People stuff can be hard, nuanced and complex. You may never feel you’ve mastered this aspect of product management, but you’ll certainly be able to improve your approach with experience.
To help you along this week I’ve gathered a few perspectives on stakeholder management from writers and speakers I respect. Have a great week.
Speak to you soon,
what to think about this week #
As product people, we rely on the stakeholders to successfully progress our product. But effective stakeholder management can be challenging. It can feel like herding cats with every stakeholder going off in a different direction pursuing her or his individual goal. This article offers practical tips to help you succeed in aligning the stakeholders, involving them in the right way, and securing their support for important product decisions.
We received a call the day before leaving for the customer interviews: Jessica was furious. She was incredibly angry that we had gone “behind her back” to arrange the interviews. In one action, we had lost a supporter and a fair amount of team autonomy, and we were completely baffled why she was so upset.
[EMILY TATE / MIND THE PRODUCT]
Whether you’re new to product management or have been a product manager for years, a coaching session can help you to step up your career.
We’ve coached people wanting to get into product management, product people with nobody in their organisation to manage them, and experienced product managers preparing to apply for a promotion.
We can help you prepare for your product manager interview, including mock interviews.
A proportion of the fees from every coaching session is donated to charity. Just reply to this email if you’re interested in finding out more.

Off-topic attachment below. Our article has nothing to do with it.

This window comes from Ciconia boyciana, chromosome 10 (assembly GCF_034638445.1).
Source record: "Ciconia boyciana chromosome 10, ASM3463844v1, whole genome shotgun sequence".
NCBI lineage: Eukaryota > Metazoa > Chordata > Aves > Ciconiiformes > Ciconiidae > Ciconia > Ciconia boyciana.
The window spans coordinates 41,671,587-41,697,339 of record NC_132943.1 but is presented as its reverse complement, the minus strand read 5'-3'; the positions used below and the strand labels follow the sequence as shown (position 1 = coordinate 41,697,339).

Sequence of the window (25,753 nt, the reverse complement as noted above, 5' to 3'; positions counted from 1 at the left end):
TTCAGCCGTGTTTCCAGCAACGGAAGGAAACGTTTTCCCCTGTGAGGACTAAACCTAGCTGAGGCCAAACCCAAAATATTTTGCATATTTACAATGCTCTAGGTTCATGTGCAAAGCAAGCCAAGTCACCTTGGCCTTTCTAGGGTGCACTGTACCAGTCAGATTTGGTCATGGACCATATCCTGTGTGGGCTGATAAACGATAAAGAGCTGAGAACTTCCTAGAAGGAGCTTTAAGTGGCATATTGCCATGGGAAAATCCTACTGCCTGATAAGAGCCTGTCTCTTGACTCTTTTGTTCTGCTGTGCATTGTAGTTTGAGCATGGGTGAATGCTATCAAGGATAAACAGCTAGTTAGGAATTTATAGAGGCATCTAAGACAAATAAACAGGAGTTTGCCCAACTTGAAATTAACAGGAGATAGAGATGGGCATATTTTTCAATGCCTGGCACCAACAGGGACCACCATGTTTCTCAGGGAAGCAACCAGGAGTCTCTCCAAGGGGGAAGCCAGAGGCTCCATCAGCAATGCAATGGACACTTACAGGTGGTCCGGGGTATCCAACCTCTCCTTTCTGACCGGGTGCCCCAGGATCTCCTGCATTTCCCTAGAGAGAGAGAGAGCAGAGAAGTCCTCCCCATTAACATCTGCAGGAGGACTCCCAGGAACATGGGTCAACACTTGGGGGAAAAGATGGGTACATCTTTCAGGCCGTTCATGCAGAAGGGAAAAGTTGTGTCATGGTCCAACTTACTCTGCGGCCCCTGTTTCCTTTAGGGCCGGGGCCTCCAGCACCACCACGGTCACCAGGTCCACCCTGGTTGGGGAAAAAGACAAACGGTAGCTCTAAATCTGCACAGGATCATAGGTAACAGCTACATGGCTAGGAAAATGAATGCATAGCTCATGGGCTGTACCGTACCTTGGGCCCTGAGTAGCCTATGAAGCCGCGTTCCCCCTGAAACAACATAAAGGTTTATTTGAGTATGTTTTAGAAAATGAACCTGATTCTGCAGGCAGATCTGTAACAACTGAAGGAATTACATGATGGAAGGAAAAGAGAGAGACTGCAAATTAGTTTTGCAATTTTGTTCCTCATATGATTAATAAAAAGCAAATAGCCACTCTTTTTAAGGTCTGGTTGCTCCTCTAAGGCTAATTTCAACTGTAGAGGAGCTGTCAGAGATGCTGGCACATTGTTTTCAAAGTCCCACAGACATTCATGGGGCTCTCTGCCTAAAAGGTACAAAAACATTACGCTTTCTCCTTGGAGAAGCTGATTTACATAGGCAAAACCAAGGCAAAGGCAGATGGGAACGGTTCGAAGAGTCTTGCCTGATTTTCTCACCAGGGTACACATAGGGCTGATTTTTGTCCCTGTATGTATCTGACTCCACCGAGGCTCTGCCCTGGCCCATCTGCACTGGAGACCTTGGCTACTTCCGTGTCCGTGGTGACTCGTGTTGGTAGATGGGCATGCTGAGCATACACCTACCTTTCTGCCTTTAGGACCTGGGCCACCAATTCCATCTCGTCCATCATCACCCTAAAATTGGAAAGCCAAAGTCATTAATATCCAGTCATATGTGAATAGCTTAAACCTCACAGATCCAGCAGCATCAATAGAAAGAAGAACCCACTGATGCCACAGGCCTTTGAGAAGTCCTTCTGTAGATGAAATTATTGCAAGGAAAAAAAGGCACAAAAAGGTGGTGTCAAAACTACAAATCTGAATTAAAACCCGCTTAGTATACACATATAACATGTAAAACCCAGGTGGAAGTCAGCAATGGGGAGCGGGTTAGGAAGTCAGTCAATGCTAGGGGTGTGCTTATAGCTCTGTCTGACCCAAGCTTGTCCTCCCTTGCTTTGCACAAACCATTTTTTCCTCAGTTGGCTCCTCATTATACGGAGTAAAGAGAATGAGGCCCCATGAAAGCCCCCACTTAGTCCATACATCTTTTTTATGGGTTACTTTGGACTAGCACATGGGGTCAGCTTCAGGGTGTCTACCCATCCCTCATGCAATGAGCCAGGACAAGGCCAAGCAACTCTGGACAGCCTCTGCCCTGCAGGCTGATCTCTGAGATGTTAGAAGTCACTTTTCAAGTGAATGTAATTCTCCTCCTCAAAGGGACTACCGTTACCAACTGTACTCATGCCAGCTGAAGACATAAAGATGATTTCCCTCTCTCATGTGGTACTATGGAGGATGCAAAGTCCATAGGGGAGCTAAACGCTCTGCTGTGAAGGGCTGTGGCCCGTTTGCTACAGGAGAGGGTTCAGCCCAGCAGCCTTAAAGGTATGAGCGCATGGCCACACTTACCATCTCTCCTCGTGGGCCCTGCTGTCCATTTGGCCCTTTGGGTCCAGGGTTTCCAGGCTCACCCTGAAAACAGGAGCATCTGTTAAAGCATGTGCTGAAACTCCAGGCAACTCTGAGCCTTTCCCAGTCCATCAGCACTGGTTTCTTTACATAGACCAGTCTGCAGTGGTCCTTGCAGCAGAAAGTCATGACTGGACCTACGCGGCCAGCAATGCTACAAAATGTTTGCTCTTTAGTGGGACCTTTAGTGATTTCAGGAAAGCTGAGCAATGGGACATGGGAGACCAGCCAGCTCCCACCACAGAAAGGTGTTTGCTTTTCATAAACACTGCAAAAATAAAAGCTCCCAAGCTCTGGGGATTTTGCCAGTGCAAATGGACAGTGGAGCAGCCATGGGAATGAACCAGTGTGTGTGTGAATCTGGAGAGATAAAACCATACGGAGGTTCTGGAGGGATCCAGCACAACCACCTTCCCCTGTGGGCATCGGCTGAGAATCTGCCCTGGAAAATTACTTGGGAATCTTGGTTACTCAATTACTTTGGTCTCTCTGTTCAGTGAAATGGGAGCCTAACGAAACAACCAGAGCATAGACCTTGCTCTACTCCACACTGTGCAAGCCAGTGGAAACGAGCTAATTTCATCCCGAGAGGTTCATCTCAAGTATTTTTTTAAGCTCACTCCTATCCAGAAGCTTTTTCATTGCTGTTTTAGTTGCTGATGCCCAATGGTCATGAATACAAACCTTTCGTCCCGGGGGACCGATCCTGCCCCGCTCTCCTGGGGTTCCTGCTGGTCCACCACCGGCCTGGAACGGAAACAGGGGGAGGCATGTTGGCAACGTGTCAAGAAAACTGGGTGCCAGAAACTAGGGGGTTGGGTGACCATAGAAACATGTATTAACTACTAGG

When I first started in Product Management, I was told that my job was to keep my stakeholders happy. My stakeholders were members of the sales team. I understand that many Product Managers are taught better today that stakeholders include customers and users, but I was taught the term was reserved for internal folks who had a say in our product.
I’m not sure why I haven’t written specifically on this topic before because it comes up as an issue with so many teams. For many product managers, managing stakeholders is probably the least favorite part of their job.
I don’t want to suggest that this can always be easy, but it can usually be substantially improved.
[MARTY CAGAN / SVPG]
recent posts #
Because I tend to help organisations build up their product team from scratch, I’m often involved in the interviewing and hiring process, so I’d like to share with you my product leader’s guide to interviewing product managers.
[I MANAGE PRODUCTS]
Imagine you’ve just been told that you’ll be a member of the team responsible for the first manned mission to Mars.
Now imagine someone asks you how much the mission’s going to cost. The whole thing. There and back. By close of business on Thursday.
[I MANAGE PRODUCTS]
Often the biggest barrier to your product’s widespread adoption is going to be whether it reaches product-market fit early on. Even if you do, you’re wrong if you think you never need to worry about product-market fit again.
[I MANAGE PRODUCTS]
PRODUCTHEAD is a newsletter for product people of all varieties, and is lovingly crafted from the wettest May on record.